# Calibrated Probability Assessment

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Calibrated probability assessments are subjective assessments of probabilities or confidence intervals that have come from individuals who have been trained specifically to minimize certain biases in probability assessment and whose skill in such assessments has been measured. Although subjective probabilities are relied upon for estimates of key variables in major business decisions, research shows that the subject matter experts who provide these estimates are consistently overconfident. Fortunately, it can be shown that training significantly improves the ability of experts to quantify their own uncertainty about these estimated values.[1]

When a calibrated person says they are "80% confident" in each of 100 predictions they made, they will get about 80% of them correct. Likewise, they will be right 90% of the time they say they are 90% certain, and so on. Calibration training improves subjective probabilities because most people are either "overconfident" or "under-confident" (usually the former). By practicing with a series of trivia questions, it is possible for subjects to fine-tune their ability to assess probabilities. For example, a subject may be asked: True or False: "A hockey puck fits in a golf hole" Confidence: Choose the probability that best represents your chance of getting this question right... 50% 60% 70% 80% 90% 100% If a person has no idea whatsoever, they will say they are only 50% confident. If they are absolutely certain they are correct, they will say 100%. But most people will answer somewhere in between. If a calibrated person is asked a large number of such questions, they will get about as many correct as they expected. An uncalibrated person who is systematically overconfident may say they are 90% confident in a large number of questions where they only get 70% of them correct. On the other hand, an uncalibrated person who is systematically underconfident may say they are 50% confident in a large number of questions where they actually get 70% of them correct. Alternatively, the trainee will be asked to provide a numeric range for a question like, "In what year did Napoleon invade Russia?", with the instruction that the provided range is to represent a 90% confidence interval. That is, the test-taker should be 90% confident that the range contains the correct answer. Calibration training generally involves taking a battery of such tests. Feedback is provided between tests and the subjects refine their probabilities. Calibration training may also involve learning other techniques that help to compensate for consistent over- or under-confidence. Since subjects are better at placing odds when they pretend to bet money, subjects are taught how to convert calibration questions into a type of betting game which is shown to improve their subjective probabilities. Various collaborative methods have been developed, such as prediction market, so that subjective estimates from multiple individuals can be taken into account.[2]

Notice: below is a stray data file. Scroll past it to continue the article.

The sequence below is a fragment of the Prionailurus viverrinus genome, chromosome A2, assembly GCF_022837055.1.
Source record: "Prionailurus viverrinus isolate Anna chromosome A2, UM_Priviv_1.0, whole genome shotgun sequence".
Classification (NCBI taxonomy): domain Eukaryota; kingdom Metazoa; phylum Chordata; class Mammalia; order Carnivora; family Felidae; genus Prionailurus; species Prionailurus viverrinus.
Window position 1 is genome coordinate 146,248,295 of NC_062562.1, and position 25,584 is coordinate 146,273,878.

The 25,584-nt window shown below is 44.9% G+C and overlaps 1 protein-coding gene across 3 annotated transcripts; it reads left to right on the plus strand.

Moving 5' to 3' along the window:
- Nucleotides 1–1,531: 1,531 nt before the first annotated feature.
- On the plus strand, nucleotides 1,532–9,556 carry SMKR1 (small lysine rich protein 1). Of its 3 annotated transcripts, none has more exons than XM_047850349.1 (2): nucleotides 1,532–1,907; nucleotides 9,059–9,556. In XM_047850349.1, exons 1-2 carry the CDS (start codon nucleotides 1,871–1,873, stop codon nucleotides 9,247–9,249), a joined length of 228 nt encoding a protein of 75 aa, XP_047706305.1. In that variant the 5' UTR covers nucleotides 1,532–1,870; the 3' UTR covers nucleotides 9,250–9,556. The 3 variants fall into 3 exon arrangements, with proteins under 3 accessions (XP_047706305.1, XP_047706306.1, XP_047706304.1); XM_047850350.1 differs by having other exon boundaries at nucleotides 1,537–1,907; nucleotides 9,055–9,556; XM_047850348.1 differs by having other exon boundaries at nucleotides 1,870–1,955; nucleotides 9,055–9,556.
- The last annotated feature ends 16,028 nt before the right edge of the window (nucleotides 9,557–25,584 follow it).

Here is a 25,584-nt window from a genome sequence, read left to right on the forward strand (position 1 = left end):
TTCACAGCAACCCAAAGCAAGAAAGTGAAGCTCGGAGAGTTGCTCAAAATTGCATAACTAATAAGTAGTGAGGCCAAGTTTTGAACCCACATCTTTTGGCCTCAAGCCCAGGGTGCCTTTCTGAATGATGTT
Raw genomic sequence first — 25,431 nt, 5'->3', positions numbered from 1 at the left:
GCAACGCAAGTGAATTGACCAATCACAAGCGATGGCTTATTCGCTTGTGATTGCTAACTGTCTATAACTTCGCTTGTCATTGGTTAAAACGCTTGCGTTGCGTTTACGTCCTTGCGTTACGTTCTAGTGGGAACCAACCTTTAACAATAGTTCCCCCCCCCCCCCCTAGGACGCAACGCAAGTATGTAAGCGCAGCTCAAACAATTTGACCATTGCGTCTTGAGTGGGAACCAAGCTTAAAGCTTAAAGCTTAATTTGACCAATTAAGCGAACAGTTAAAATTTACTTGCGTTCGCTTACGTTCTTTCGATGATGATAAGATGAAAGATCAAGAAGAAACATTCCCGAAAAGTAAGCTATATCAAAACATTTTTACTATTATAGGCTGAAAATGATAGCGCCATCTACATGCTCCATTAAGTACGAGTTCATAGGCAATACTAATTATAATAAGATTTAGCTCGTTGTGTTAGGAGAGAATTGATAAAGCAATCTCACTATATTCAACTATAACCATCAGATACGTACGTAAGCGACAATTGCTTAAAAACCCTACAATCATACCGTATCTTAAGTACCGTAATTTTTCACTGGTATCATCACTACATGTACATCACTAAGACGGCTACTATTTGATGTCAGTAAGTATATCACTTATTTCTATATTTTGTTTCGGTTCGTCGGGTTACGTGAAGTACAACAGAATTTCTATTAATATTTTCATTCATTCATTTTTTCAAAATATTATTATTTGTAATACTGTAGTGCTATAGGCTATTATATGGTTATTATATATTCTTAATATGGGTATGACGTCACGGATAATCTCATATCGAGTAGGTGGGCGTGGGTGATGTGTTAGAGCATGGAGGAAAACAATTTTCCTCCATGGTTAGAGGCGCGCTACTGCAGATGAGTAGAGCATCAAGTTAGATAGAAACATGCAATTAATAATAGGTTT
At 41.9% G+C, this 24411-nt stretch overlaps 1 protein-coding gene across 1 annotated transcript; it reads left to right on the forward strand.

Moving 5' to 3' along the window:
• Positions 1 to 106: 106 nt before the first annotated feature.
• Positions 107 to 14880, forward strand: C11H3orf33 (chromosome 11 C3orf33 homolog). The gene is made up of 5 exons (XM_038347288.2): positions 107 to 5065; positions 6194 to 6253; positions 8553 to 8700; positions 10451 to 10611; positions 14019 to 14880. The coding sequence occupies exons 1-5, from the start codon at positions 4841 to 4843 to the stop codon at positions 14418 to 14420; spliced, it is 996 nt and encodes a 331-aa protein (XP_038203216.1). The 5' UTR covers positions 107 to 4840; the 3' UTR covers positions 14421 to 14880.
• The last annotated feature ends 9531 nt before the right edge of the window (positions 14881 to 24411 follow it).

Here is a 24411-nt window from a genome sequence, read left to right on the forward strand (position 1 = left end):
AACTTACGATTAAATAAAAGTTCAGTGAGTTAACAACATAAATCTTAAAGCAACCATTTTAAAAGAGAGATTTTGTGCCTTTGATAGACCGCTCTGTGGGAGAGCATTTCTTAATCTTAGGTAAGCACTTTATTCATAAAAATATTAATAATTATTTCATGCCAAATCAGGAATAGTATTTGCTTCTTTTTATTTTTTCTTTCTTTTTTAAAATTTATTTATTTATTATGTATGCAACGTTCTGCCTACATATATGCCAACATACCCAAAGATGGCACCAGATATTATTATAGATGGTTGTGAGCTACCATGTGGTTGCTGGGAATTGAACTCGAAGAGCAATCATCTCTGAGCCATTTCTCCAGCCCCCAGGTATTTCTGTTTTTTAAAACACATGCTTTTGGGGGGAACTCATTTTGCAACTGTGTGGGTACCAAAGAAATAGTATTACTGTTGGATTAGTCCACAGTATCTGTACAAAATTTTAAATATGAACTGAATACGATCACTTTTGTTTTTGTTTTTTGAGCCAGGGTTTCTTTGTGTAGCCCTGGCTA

A major problem with expert estimates is overconfidence. To overcome this, Hubbard advocates using caliberated probability assessments to quantify analysts' abilities to make estimates. Caliberation assessments involve getting analysts to answer trivia questions and eliciting confidence intervals for each answer. The confidence intervals are then checked against the proportion of correct answers. Essentially, this assesses experts' abilities to estimate by tracking how often they are right. It has been found that people can improve their ability to make subjective estimates through caliberation training - i.e. repeated caliberation testing followed by feedback.[3]

A subjective probability assessment calibration training session revealed the following results (figure below):

source:Health Guard Security

So “what do these numbers mean?” These numbers essentially mean that collectively, and for the most part individually, the group tested is capable of providing fairly accurate subjective probability assessments (the group showed marked improvement between the first and the last exercises). This is important because humans are generally very bad at estimating probabilities, especially when there are multiple variables or factors involved. There are a number of reasons for this shortcoming including tendencies called cognitive biases, which can impact judgement and decision making (sometimes catastrophically). Being “calibrated” is a valuable skill when performing any type of quantitative analysis, especially risk analysis, as risk by its very definition involves uncertainty and estimating/calculating probabilities. Many professionals struggle when trying to describe cyber risk to a business person in qualitative terms (“high/medium/low” or “critical / non-critical”), or in pseudo-quantitative (this risk is a “5” and this one is a “10”). It isn’t very effective and can lead to misinformed decision making. Many industries are either looking at or moving toward quantitative analysis. The World Economic Forum actually proclaimed that the world needs to move to do a better job of quantitatively analyzing/measuring cyber risk. [4]